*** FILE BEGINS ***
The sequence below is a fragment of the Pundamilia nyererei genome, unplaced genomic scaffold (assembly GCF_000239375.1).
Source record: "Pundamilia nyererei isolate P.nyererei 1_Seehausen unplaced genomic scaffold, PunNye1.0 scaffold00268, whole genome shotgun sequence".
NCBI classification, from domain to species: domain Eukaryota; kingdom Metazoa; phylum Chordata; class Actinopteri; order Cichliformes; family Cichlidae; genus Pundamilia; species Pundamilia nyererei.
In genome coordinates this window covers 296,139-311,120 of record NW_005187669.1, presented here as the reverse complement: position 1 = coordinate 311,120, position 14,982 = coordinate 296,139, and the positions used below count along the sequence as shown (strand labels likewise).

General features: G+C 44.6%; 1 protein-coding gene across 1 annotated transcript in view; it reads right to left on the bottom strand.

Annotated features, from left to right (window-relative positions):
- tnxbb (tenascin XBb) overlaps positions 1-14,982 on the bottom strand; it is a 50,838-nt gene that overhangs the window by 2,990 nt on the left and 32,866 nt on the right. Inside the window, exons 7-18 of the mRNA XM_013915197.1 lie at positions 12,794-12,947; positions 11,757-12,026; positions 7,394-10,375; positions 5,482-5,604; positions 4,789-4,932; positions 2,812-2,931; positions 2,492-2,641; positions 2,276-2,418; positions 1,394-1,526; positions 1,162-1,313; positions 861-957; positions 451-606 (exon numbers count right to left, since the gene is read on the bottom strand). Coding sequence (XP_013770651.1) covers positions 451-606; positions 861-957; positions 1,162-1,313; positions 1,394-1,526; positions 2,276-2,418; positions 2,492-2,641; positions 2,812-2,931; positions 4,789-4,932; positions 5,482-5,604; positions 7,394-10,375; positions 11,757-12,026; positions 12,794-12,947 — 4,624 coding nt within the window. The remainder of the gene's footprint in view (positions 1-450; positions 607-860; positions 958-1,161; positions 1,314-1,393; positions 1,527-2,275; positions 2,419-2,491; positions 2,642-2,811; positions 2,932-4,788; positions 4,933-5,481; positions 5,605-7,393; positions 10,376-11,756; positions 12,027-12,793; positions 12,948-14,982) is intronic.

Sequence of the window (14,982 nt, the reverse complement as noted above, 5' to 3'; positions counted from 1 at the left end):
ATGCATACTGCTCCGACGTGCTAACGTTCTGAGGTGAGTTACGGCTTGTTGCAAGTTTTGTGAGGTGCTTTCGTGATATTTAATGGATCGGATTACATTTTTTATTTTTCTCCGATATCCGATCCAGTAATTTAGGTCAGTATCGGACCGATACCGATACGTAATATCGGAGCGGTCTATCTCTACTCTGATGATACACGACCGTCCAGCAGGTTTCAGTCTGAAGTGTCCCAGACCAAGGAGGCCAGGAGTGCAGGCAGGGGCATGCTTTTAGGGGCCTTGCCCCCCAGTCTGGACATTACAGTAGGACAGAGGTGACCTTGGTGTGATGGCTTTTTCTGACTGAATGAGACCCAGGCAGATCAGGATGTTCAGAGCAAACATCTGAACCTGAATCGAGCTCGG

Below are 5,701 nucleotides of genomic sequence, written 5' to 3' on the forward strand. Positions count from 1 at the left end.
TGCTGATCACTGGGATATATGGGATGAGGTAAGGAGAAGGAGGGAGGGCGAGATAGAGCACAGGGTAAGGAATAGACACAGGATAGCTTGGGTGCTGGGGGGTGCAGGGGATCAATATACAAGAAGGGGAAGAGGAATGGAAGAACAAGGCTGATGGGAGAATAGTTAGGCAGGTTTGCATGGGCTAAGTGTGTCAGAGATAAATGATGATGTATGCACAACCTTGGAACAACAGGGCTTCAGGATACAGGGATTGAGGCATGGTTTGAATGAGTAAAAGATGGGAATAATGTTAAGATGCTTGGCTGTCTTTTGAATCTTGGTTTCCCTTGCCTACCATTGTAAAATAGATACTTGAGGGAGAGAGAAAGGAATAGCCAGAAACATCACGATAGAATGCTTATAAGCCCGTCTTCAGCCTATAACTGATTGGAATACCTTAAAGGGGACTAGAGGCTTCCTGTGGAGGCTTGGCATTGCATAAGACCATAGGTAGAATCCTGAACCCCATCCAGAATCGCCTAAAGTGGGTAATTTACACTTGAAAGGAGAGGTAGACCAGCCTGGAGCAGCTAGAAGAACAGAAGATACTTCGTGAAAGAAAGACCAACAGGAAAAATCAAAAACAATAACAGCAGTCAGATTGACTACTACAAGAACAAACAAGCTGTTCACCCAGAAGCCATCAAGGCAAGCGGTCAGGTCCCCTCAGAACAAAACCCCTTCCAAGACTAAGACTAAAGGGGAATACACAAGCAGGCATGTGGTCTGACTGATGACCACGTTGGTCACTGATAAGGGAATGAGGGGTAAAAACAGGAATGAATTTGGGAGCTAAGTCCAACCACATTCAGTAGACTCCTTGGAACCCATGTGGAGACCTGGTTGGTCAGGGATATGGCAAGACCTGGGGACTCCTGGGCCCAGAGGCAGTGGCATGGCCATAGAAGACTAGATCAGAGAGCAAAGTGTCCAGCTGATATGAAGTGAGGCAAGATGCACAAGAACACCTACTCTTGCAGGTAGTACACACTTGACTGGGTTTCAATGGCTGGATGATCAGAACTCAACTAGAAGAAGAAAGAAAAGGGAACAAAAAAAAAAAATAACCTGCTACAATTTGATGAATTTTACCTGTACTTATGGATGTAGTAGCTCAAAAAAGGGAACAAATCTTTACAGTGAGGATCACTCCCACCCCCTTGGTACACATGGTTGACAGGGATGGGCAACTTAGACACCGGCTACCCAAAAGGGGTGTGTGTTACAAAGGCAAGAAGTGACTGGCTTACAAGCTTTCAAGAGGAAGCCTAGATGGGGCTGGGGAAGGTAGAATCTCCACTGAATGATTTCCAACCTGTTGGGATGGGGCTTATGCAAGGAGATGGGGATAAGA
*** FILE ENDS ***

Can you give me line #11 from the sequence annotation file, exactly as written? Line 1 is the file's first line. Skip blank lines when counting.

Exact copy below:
TGCTGATCACTGGGATATATGGGATGAGGTAAGGAGAAGGAGGGAGGGCGAGATAGAGCACAGGGTAAGGAATAGACACAGGATAGCTTGGGTGCTGGGGGGTGCAGGGGATCAATATACAAGAAGGGGAAGAGGAATGGAAGAACAAGGCTGATGGGAGAATAGTTAGGCAGGTTTGCATGGGCTAAGTGTGTCAGAGATAAATGATGATGTATGCACAACCTTGGAACAACAGGGCTTCAGGATACAGGGATTGAGGCATGGTTTGAATGAGTAAAAGATGGGAATAATGTTAAGATGCTTGGCTGTCTTTTGAATCTTGGTTTCCCTTGCCTACCATTGTAAAATAGATACTTGAGGGAGAGAGAAAGGAATAGCCAGAAACATCACGATAGAATGCTTATAAGCCCGTCTTCAGCCTATAACTGATTGGAATACCTTAAAGGGGACTAGAGGCTTCCTGTGGAGGCTTGGCATTGCATAAGACCATAGGTAGAATCCTGAACCCCATCCAGAATCGCCTAAAGTGGGTAATTTACACTTGAAAGGAGAGGTAGACCAGCCTGGAGCAGCTAGAAGAACAGAAGATACTTCGTGAAAGAAAGACCAACAGGAAAAATCAAAAACAATAACAGCAGTCAGATTGACTACTACAAGAACAAACAAGCTGTTCACCCAGAAGCCATCAAGGCAAGCGGTCAGGTCCCCTCAGAACAAAACCCCTTCCAAGACTAAGACTAAAGGGGAATACACAAGCAGGCATGTGGTCTGACTGATGACCACGTTGGTCACTGATAAGGGAATGAGGGGTAAAAACAGGAATGAATTTGGGAGCTAAGTCCAACCACATTCAGTAGACTCCTTGGAACCCATGTGGAGACCTGGTTGGTCAGGGATATGGCAAGACCTGGGGACTCCTGGGCCCAGAGGCAGTGGCATGGCCATAGAAGACTAGATCAGAGAGCAAAGTGTCCAGCTGATATGAAGTGAGGCAAGATGCACAAGAACACCTACTCTTGCAGGTAGTACACACTTGACTGGGTTTCAATGGCTGGATGATCAGAACTCAACTAGAAGAAGAAAGAAAAGGGAACAAAAAAAAAAAATAACCTGCTACAATTTGATGAATTTTACCTGTACTTATGGATGTAGTAGCTCAAAAAAGGGAACAAATCTTTACAGTGAGGATCACTCCCACCCCCTTGGTACACATGGTTGACAGGGATGGGCAACTTAGACACCGGCTACCCAAAAGGGGTGTGTGTTACAAAGGCAAGAAGTGACTGGCTTACAAGCTTTCAAGAGGAAGCCTAGATGGGGCTGGGGAAGGTAGAATCTCCACTGAATGATTTCCAACCTGTTGGGATGGGGCTTATGCAAGGAGATGGGGATAAGA